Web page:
3 Question to ask web designers before signing a contract

3 Tips For A Successful Rebranding

July 11, 2022

Are you working with a designer for a massive brand overhaul? Congratulations, that’s so exciting!


Over the last 8 years, we’ve worked with innumerable brands to either rebrand an existing company or build a brand from the ground up. Throughout each project, we’ve learned so much about our clients, ourselves, and what it takes for a truly successful outcome.


Now, what do we mean by successful? In our opinion, a successful branding or web design project is one that moves along continuously but also ends on a positive note. Our clients feel heard, their needs are met, and they feel confident moving forward with what we’ve created for them.


We’ve come to learn a few nasty little things that can throw a kink in any project (and we aren’t alone in this – really any designer would agree!)


1: Watching what everyone else is doing


While it seems smart to watch what your “competition” is doing, it can actually be incredibly harmful to your project.


I know, I know. It seems like the right play to watch what everyone else is doing to make sure that you’re doing what’s right but, it’s actually the opposite. When you watch your competitors too closely, you tend to mirror exactly what they’re doing. And, honestly, they aren’t always doing what they should be and just because their brand looks beautiful doesn’t mean it’s successful – it’s important to remember that.


Do this instead: Be incredibly specific about who your target market is, what they’re buying, and what makes that brand successful. Sometimes, it’s not about the logo – it’s more about the customer service. Pay attention to those behind the scenes things that make a brand successful.


2: Showing too many people your concepts


I know that sometimes in projects you’re just overwhelmingly excited about what you’re creating and you want to show them off but hear me out, it’s not the right move to show your friends and family until the concept is finished.


It may seem like you’re getting good feedback but you’re honestly getting feedback from people who are not attached to your brand and they’re not your target market.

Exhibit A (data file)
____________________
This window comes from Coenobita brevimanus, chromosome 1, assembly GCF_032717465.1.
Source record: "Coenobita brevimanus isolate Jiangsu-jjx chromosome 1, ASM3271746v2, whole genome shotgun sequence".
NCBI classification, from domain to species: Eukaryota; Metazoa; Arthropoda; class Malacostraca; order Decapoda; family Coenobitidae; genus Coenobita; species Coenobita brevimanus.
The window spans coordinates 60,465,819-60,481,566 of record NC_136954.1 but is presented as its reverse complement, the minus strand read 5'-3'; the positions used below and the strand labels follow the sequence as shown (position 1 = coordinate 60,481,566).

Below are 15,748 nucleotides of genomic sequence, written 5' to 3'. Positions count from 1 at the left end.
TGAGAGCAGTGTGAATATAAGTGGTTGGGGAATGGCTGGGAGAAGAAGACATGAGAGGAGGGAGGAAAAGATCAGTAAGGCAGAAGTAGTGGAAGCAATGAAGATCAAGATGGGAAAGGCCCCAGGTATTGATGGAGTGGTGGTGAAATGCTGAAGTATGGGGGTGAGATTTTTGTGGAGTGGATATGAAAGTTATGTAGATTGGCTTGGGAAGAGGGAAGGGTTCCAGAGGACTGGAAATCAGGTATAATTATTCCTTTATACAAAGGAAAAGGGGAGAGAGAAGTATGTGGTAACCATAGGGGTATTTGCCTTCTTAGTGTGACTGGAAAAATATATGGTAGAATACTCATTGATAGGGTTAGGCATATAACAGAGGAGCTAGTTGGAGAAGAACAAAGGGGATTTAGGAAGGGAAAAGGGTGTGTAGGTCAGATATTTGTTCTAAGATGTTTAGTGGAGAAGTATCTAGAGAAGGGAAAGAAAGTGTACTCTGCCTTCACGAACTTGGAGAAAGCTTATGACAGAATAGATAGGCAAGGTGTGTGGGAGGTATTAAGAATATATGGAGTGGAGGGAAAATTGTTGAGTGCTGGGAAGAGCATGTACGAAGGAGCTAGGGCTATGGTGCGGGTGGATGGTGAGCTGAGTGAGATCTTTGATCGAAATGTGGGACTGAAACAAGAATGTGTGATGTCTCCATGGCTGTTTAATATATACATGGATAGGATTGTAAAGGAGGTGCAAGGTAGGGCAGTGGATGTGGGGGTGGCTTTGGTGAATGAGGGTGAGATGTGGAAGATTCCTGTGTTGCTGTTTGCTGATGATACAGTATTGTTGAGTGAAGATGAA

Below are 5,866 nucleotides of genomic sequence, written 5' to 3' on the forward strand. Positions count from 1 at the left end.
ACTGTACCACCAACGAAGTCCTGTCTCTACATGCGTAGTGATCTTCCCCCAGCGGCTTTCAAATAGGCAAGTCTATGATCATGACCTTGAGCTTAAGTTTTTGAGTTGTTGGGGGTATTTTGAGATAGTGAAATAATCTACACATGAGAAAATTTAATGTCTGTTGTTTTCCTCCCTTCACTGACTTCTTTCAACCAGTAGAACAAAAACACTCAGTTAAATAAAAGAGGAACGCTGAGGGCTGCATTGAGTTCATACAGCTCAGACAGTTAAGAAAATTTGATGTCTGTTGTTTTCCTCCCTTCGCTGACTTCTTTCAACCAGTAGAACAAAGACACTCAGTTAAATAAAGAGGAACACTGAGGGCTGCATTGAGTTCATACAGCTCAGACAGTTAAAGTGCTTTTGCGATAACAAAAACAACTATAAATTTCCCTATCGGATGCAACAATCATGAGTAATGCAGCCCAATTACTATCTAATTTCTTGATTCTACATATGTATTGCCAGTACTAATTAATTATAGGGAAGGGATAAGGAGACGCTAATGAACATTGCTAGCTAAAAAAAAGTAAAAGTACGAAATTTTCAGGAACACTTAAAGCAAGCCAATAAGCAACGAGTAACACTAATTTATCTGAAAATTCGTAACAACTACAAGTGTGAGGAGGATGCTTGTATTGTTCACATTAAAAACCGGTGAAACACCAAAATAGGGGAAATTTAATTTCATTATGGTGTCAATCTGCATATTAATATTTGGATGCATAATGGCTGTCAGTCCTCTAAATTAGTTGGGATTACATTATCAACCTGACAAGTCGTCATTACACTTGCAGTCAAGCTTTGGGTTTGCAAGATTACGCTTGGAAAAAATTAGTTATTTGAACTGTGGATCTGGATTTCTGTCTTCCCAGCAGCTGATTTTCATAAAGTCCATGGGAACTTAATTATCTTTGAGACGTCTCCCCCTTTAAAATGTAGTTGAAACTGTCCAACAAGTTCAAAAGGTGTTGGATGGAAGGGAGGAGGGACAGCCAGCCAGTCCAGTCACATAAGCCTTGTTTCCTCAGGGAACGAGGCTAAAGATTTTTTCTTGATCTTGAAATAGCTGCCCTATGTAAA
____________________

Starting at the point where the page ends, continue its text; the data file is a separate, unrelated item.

Can you imagine me asking my mom what she thought of the logo that I created for a skin care brand when she couldn’t care less about skin care brands? It doesn’t make sense. We always tell our clients to make sure that those that they show and get feedback from are incredibly close to the brand. For example, you and your husband, your investor, or someone who you feel is a really good representative of your target market are great people to get feedback from.


Do this instead if you must get feedback: Be very specific about what type of feedback you need. Instead of asking “what do you think of this design” ask them “can you explain who you think this design is targeting?”


3: Asking for too many concepts at once


There was a time when we provided 3-4 concepts for a brand and honestly as helpful as it may seem, it’s actually ridiculously harmful and makes the project so hard to finish.


When designers provide more than 1-2 concepts at one time it tends to overwhelm the client and makes them think they have more options than they do.


For example, we may provide three options and each one of them may be significantly different from the other. By providing several options, clients tend to think that they’re able to mix and match elements from each one.


But, in reality that’s actually not what the concept was about to begin with. Each concept is different from the next therefore nixing the idea that you can mix elements from one with the other. The overall concept will feel like a mod podge of everything.


It drags projects on much longer than it should, therefore we began presenting a one concept presentation years ago and it’s been absolutely wonderful for not only us but our clients as well. 


It allows them to feel focused and to home in on what they really do or do not like about the presentation at hand versus feeling distracted by having too many presentations to look at at once and having to provide too much feedback.


Do this instead: Do your homework before you begin the project. Your designer should be providing you with an in-depth questionnaire to make sure they have everything they need. We also ask our clients for examples of logos and websites they love and hate and also why they feel that way so we can gauge where they are with their ideal outcomes.


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